Please use this identifier to cite or link to this item: http://hdl.handle.net/1783.1/79798

The Chinese state and its role in shaping China’s innovation system

Authors Baark, Erik View this author's profile
Issue Date 2016
Source The Asian Developmental State , Edited by Yin-wah Chu. Hampshire : Palgrave Macmillan, 2016, p. 159-173
Summary The Chinese leadership initiated a comprehensive reform of the management of science and technology (S&T) in the 1980s, with the explicit aim of developing a dynamic innovation system that could help the Chinese economy catch up with advanced industrialized countries. One key element of the reform has been to expand the funding of research and development (R&D) so that investment in R&D as a ratio of GDP tripled from 0.6 percent in 1996 to 1.8 percent in 2010; considering the exponential growth rate of GDP during this period, the resources available for innovation in China are now considerable. Much of the expansion has been driven by public funding, but the proportion of investments by industry has also gone up. Another key element has been the growth of human resources for innovation, which has been developed rapidly through the educational system and the role of Chinese trained abroad. The People’s Republic of China has succeeded in using an approach akin to those of other developmental states to steer the economy toward an innovative economy, even if it is not considered an archetypical example of the developmental state model (Evans 2011). This chapter will first briefly review the legacies that the Chinese leadership faced in the late 1970s, when the reforms of the economy were initiated. Second, the transformation of the Chinese innovation system during three decades will be described, and I will analyze how the key policy initiatives and state—business interaction at various levels of Chinese society have led to the current state of innovation. However, the question remains open as to whether China’s recent experience represents a proper example of the “developmental state” model.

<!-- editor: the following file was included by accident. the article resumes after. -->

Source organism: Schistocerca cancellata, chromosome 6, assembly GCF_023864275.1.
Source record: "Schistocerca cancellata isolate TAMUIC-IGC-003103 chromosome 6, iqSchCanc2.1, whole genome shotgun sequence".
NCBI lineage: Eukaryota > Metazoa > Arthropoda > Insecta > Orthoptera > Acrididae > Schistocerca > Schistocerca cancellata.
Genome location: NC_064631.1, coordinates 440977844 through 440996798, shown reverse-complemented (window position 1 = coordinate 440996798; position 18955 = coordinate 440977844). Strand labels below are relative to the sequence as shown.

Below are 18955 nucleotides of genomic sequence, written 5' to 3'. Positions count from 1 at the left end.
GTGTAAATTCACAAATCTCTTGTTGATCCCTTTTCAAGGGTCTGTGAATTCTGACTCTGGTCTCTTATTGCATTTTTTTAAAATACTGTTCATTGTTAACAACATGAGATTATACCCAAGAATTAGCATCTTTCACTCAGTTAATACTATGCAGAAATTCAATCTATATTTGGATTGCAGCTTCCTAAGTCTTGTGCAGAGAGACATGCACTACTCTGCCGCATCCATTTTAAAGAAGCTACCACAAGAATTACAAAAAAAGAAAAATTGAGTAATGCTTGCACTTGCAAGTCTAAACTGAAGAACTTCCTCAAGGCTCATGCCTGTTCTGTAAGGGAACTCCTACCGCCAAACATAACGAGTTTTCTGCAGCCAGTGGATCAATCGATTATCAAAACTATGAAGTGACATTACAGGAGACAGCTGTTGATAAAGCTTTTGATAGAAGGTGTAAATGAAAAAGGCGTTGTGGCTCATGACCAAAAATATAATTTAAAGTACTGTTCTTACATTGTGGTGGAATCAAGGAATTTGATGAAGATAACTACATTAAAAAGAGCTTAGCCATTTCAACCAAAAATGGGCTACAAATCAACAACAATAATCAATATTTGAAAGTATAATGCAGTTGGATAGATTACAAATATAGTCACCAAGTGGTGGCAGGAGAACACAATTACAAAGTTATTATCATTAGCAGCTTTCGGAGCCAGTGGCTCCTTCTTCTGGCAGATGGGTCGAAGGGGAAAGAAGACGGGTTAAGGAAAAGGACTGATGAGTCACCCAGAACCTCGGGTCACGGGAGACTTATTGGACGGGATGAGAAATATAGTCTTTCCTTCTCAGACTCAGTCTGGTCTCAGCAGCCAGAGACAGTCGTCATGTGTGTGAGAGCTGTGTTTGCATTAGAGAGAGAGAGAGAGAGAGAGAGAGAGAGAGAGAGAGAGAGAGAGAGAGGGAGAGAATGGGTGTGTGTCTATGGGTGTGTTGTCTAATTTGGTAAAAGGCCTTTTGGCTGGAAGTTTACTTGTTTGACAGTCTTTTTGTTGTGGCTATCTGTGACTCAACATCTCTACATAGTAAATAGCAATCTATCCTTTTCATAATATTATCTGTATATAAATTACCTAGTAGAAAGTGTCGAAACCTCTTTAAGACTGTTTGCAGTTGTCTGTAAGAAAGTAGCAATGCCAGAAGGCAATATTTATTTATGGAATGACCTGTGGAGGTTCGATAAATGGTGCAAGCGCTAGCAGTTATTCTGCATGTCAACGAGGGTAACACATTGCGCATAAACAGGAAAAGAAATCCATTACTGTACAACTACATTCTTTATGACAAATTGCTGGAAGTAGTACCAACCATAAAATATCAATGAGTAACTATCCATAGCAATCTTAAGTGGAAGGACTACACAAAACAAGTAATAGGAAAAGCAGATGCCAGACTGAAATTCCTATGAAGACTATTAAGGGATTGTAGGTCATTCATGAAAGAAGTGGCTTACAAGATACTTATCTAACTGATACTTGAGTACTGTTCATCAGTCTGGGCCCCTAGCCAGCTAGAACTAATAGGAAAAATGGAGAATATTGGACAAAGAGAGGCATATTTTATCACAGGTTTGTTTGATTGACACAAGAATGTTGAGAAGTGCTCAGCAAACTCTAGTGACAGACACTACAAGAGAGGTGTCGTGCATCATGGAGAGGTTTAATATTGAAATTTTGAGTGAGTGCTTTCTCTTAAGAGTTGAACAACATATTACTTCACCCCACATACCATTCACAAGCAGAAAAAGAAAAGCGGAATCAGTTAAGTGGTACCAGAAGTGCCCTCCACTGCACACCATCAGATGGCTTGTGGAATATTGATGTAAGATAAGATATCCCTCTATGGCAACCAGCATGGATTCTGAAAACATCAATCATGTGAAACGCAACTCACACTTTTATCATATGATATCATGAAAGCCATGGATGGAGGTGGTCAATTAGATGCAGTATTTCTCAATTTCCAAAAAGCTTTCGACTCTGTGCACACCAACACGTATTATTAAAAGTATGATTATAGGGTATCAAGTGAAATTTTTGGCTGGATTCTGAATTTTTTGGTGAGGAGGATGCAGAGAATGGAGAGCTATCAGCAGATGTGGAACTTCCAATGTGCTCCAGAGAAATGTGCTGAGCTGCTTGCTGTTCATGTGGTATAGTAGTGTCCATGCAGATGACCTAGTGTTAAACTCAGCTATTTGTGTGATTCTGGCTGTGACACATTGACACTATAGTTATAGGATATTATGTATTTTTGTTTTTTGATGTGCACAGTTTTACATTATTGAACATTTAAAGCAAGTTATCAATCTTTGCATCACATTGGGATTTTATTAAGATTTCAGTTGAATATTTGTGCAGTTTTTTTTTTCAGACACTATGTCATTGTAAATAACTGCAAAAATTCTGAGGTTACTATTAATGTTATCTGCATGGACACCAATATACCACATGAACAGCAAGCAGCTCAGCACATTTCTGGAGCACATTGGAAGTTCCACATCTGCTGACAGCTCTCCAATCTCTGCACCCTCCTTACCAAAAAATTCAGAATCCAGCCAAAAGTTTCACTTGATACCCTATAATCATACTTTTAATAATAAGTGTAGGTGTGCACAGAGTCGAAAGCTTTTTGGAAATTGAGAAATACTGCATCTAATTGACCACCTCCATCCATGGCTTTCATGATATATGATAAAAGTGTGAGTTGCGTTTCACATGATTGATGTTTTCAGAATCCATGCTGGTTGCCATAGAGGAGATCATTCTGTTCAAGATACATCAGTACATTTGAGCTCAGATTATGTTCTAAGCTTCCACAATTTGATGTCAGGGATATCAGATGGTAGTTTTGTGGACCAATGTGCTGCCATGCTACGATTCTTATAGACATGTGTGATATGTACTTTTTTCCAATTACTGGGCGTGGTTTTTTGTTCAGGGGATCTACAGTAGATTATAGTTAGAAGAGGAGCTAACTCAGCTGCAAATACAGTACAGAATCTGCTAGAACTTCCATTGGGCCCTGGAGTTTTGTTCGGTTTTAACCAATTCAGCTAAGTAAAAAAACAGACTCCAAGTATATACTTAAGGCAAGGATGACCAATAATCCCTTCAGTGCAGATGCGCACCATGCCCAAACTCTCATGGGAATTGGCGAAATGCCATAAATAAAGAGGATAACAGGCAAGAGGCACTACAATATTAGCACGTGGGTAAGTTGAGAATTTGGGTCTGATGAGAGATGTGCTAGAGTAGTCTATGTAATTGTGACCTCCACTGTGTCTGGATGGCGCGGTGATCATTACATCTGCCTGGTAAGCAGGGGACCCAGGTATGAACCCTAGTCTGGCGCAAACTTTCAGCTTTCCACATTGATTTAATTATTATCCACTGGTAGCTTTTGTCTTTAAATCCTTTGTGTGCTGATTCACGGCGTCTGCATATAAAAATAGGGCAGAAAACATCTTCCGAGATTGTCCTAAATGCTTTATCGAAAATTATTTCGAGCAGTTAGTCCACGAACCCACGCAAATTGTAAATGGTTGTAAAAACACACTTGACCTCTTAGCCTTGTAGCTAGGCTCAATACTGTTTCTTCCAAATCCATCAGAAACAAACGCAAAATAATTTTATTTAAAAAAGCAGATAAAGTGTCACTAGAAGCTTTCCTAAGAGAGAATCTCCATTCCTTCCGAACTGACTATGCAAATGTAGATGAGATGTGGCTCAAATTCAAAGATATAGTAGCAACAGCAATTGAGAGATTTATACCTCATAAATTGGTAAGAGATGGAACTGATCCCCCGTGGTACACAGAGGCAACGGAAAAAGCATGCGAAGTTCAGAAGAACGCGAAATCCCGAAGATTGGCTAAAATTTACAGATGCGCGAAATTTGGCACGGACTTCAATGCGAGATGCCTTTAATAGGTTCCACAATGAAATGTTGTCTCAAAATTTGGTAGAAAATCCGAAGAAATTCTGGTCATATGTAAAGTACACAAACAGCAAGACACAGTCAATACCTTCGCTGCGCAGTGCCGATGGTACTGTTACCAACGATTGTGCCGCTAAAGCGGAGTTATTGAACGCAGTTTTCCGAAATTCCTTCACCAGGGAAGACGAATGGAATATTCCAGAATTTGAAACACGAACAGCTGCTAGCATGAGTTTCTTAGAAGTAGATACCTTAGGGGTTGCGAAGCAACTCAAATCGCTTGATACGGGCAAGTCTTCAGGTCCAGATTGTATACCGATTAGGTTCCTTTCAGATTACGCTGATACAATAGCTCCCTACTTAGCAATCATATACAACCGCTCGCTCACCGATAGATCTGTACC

Publisher Palgrave Macmillan
ISBN 9781137476128
9781349574100
Language English
Format Book chapter
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